HSE Chair commemorates 40th anniversary of safety act
The chair of the Health and Safety Executive (HSE) has used her latest blog to mark the 40th anniversary of the Health and Safety at Work Act receiving Royal Assent.
Judith Hackett states that it is among “the best” laws passed in Britain, explaining:
“It has protected millions of British workers, and driven sharp reductions in incidents of occupational death, serious injury and ill health.”
From outlining the needs of a worker's personal protective equipment (PPE) to ensuring machinery and facilities are well maintained, the Act covers a breadth of health and safety knowledge.
She goes on to explain how, in 1974 when the legislation was brought in, there were more than 650 fatalities. In 2012/13, the number of fatalities across the country was 148. Non-fatal injuries in the workplace have also fallen by 75% in the same period.
Hackett goes on to explain that thanks to reporting changes, the data from 1974 is not entirely accurate either and, subsequently, it’s likely that the figures are even more stark.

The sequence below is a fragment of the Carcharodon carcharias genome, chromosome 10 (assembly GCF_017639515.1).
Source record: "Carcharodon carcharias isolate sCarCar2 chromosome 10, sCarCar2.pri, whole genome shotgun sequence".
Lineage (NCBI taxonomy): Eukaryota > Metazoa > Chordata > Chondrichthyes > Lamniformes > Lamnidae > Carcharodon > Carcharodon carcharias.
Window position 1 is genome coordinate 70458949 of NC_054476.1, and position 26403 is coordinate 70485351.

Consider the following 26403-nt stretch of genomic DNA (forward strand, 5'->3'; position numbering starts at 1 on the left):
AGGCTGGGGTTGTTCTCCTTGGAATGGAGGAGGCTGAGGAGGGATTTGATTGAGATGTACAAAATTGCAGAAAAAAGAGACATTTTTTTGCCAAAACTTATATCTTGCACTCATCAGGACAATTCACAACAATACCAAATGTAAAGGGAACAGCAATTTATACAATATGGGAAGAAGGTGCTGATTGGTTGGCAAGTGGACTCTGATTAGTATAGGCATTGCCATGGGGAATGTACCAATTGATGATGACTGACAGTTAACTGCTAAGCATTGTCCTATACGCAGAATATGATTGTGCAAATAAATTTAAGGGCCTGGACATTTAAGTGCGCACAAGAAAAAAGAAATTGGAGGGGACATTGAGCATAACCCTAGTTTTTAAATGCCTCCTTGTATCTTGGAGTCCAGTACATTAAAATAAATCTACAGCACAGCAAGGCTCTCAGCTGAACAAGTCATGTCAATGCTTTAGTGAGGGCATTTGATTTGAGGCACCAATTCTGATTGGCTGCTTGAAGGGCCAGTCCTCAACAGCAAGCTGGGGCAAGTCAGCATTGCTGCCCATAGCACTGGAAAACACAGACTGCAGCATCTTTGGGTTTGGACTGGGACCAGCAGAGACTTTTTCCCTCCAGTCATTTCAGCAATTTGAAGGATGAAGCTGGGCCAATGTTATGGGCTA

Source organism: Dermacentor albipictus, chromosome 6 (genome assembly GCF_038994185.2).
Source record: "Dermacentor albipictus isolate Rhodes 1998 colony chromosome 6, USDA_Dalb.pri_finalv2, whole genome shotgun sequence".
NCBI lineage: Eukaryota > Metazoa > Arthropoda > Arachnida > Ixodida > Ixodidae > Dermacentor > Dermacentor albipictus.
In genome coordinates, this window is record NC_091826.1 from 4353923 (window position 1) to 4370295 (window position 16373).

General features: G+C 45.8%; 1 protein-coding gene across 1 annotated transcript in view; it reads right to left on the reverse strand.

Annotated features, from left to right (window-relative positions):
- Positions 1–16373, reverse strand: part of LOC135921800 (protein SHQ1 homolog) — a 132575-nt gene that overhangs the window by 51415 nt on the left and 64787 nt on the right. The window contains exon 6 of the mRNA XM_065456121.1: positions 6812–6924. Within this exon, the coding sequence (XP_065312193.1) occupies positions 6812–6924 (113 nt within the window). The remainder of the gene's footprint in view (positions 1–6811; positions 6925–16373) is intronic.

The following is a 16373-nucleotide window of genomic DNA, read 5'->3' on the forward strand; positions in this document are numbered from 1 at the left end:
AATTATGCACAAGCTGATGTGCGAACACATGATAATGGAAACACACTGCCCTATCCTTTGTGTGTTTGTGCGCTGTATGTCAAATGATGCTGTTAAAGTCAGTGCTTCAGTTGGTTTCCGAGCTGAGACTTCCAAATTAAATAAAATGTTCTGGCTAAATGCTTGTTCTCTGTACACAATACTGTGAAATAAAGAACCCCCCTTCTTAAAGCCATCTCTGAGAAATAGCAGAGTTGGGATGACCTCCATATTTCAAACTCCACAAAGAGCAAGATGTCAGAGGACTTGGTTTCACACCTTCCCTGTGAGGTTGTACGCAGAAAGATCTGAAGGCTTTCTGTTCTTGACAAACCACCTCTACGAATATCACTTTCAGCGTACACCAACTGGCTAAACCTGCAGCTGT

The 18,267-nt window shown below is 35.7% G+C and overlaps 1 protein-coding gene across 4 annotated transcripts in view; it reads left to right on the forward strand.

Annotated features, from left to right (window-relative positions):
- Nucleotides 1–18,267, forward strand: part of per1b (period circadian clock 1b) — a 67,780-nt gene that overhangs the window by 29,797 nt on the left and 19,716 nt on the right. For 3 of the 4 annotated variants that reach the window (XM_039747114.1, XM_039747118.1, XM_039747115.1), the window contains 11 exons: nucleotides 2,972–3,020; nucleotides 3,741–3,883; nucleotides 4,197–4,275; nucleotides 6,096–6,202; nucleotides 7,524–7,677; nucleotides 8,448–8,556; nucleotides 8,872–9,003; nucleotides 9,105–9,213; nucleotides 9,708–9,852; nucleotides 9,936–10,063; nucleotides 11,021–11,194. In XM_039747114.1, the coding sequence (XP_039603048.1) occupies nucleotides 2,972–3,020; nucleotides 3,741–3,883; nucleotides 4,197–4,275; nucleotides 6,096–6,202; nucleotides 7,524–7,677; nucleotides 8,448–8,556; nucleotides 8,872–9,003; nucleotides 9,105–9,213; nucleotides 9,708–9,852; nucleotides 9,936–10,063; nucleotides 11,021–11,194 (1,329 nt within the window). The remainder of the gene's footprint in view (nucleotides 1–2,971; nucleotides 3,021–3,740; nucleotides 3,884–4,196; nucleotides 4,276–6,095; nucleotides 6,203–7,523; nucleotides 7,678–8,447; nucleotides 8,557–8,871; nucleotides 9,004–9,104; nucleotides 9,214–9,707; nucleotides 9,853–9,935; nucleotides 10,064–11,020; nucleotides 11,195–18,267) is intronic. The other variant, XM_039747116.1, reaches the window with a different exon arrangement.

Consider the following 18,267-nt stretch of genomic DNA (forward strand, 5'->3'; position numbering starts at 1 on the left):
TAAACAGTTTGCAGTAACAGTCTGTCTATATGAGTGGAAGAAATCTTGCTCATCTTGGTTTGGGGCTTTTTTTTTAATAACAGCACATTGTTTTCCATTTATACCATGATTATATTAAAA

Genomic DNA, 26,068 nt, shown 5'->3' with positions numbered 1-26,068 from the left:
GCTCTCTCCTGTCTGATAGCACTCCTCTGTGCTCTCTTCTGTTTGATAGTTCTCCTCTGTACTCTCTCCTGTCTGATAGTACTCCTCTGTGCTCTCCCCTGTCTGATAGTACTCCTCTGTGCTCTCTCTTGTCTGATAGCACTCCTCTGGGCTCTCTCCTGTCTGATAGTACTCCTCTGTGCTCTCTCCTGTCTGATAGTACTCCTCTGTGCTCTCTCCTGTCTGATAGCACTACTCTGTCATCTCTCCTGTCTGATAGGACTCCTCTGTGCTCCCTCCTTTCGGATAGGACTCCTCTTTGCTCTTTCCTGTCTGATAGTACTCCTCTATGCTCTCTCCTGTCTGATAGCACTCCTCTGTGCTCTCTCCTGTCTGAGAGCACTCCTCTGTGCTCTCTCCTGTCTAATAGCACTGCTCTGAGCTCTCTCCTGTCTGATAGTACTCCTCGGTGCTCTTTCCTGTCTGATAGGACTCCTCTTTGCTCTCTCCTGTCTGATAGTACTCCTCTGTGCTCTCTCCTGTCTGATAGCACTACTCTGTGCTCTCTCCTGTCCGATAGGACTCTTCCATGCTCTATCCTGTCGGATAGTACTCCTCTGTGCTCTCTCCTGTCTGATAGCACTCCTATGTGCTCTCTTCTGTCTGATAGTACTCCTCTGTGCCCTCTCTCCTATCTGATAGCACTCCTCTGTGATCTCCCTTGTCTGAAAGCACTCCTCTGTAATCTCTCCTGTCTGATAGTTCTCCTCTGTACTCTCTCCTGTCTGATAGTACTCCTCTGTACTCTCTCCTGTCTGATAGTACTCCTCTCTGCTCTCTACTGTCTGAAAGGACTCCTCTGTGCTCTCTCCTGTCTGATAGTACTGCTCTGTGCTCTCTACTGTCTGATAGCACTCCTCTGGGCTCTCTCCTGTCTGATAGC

Replacing complex regulations across different sectors, the Act delivered a more coherent process applicable to all. Ensuring that people were aware of risks in a proportionate and targeted way, she said this approach has not changed since the 1970s.
That is despite the country being different economically to the way it was in 1974, with the post continuing to say that ongoing reform is making the implementation and understanding of regulations easier for firms.
That it continues to do that with its original framework, the HSE Chair says, is testament to the basic principles it was built on.